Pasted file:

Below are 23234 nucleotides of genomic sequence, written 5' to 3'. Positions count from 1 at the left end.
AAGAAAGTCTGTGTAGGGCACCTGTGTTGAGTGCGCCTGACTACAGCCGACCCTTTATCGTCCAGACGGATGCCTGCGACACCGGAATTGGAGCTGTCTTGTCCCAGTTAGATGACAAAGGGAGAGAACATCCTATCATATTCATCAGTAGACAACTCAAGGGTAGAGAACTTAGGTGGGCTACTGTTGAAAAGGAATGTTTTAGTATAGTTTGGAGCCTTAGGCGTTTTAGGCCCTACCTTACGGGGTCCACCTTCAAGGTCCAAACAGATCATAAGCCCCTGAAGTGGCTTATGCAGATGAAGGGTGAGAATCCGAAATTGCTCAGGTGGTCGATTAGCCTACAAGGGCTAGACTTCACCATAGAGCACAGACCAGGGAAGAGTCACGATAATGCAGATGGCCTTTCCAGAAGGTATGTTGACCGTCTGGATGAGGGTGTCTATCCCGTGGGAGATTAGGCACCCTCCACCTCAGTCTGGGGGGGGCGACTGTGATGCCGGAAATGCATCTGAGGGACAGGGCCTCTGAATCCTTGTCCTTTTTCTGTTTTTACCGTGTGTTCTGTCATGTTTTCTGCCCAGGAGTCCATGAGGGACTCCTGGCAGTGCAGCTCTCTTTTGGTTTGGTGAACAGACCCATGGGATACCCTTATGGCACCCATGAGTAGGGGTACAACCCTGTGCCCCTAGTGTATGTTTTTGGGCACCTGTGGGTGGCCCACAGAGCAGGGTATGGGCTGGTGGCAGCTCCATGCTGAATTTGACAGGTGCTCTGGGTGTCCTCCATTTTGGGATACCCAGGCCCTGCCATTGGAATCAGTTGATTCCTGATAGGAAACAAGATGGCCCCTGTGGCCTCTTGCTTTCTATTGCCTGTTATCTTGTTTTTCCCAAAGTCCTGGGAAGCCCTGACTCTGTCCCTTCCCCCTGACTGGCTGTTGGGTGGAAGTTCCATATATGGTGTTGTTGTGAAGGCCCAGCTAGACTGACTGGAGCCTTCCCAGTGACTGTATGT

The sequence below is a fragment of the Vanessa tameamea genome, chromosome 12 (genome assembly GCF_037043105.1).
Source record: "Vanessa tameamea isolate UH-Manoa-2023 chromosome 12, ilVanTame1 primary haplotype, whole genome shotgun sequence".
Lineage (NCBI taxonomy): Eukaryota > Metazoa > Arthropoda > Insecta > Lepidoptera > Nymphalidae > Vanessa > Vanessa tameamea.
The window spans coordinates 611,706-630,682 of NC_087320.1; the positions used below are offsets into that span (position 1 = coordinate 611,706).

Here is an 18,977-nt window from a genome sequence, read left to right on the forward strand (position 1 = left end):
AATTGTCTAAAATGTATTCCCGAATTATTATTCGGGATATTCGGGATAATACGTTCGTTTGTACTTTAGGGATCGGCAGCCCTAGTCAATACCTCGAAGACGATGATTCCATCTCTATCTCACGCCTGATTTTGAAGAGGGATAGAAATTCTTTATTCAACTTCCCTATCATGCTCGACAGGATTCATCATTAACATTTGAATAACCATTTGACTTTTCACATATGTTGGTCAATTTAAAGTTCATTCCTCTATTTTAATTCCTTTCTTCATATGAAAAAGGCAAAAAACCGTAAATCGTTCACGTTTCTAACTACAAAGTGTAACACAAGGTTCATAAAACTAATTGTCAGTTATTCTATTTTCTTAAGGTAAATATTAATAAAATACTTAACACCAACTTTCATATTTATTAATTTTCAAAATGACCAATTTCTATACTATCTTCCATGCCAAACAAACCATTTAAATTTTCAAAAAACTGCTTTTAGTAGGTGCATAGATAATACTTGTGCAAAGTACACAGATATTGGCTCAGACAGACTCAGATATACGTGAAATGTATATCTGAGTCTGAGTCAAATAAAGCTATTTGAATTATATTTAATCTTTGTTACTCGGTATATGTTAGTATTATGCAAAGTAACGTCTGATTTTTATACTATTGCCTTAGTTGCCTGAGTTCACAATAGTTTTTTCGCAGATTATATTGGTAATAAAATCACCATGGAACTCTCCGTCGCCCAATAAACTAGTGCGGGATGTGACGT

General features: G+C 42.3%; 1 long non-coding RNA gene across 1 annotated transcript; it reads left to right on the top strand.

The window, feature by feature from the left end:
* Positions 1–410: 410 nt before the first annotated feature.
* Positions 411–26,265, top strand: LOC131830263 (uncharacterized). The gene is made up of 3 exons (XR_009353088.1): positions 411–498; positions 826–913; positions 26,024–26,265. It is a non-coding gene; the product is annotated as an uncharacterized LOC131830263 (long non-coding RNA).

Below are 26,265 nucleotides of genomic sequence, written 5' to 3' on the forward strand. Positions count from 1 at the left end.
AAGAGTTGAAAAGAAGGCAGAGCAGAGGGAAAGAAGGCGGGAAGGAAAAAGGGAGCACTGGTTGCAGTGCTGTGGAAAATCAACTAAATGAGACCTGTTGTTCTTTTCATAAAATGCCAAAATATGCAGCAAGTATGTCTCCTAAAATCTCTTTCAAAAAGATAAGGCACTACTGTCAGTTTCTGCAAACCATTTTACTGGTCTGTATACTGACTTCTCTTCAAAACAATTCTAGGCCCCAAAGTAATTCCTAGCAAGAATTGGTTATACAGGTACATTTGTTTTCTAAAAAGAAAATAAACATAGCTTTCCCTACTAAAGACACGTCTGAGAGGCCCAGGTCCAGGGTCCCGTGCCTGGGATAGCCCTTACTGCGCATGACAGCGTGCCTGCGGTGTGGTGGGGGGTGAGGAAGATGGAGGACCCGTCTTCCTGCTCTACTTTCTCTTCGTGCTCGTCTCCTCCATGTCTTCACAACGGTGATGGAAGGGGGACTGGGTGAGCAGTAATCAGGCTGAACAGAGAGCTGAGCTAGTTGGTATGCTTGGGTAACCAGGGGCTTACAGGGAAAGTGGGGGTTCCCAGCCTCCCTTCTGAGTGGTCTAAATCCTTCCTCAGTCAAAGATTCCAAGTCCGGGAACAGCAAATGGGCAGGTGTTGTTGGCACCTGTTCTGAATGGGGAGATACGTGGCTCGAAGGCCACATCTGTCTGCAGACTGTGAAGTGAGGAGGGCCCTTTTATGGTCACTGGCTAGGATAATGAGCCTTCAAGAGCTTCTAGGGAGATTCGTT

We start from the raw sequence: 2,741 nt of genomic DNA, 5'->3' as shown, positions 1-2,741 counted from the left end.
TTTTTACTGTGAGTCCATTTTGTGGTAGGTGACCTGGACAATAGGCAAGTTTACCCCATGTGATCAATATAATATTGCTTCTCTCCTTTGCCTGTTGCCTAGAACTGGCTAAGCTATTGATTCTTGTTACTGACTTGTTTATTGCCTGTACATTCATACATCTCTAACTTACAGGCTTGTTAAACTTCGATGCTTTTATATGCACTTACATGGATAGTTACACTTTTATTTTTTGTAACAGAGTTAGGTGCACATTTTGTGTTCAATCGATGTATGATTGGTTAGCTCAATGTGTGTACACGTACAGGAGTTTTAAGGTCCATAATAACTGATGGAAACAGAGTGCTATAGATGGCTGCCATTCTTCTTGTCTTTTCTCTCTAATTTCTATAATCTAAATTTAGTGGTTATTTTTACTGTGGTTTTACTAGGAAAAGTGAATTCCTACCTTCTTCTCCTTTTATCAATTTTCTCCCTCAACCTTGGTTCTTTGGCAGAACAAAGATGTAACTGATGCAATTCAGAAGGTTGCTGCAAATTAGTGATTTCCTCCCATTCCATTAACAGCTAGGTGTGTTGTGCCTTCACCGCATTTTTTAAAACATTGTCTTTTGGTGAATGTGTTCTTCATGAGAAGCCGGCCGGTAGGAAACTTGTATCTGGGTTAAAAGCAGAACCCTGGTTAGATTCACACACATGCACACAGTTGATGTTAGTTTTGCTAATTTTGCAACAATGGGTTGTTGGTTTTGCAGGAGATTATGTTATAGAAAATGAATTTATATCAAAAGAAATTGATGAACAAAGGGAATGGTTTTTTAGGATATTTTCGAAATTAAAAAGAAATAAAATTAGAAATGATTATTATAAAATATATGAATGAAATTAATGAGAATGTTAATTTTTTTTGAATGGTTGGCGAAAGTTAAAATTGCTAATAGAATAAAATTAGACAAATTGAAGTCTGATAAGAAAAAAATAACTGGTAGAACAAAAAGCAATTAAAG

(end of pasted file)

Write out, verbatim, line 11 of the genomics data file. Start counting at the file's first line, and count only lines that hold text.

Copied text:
* Positions 1–410: 410 nt before the first annotated feature.